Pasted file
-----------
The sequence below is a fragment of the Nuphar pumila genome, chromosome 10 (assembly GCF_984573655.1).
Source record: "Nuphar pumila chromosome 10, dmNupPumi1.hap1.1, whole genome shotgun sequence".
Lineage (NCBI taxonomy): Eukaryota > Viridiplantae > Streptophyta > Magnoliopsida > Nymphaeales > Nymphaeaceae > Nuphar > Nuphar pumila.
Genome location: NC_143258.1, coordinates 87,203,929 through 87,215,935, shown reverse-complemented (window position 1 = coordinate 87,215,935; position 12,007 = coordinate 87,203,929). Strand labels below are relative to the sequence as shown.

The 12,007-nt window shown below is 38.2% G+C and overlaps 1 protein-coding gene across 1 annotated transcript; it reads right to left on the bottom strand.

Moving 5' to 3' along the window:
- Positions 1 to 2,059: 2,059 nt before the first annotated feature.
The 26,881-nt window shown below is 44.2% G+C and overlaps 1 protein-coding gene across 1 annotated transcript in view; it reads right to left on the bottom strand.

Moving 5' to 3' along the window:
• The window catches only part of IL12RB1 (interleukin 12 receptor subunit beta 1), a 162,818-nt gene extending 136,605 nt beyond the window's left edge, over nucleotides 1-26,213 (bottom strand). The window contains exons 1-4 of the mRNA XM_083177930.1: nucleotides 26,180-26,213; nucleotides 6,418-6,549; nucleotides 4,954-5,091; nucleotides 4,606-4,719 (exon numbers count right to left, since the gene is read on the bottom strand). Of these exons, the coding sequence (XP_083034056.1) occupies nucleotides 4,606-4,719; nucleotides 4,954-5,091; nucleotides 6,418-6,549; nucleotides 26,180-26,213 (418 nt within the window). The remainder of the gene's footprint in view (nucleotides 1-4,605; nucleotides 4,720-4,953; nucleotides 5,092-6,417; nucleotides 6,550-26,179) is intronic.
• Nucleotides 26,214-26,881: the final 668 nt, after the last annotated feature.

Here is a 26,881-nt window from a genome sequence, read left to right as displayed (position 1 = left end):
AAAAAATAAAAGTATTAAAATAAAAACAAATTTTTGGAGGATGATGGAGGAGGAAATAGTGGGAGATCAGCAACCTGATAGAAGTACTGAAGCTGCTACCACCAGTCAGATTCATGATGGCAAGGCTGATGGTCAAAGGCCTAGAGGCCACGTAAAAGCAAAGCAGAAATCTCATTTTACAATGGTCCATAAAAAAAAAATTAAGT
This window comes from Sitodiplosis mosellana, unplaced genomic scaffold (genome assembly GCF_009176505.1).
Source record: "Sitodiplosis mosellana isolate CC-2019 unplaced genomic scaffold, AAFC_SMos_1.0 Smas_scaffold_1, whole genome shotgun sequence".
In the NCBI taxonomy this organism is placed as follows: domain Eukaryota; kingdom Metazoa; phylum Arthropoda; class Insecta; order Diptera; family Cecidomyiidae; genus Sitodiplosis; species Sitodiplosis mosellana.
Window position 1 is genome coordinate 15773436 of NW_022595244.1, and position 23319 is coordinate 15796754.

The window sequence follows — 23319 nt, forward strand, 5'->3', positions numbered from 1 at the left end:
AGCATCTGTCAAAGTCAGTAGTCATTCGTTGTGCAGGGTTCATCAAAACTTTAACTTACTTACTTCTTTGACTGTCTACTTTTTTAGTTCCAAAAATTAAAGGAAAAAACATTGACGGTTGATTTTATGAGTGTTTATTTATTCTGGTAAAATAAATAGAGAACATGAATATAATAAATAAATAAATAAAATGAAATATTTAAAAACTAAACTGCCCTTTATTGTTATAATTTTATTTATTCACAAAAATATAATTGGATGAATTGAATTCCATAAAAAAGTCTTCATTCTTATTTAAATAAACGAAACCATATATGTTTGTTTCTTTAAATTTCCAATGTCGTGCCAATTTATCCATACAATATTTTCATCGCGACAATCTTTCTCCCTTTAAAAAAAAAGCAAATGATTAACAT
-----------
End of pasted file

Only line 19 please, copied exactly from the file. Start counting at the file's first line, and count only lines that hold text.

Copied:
AGCATCTGTCAAAGTCAGTAGTCATTCGTTGTGCAGGGTTCATCAAAACTTTAACTTACTTACTTCTTTGACTGTCTACTTTTTTAGTTCCAAAAATTAAAGGAAAAAACATTGACGGTTGATTTTATGAGTGTTTATTTATTCTGGTAAAATAAATAGAGAACATGAATATAATAAATAAATAAATAAAATGAAATATTTAAAAACTAAACTGCCCTTTATTGTTATAATTTTATTTATTCACAAAAATATAATTGGATGAATTGAATTCCATAAAAAAGTCTTCATTCTTATTTAAATAAACGAAACCATATATGTTTGTTTCTTTAAATTTCCAATGTCGTGCCAATTTATCCATACAATATTTTCATCGCGACAATCTTTCTCCCTTTAAAAAAAAAGCAAATGATTAACAT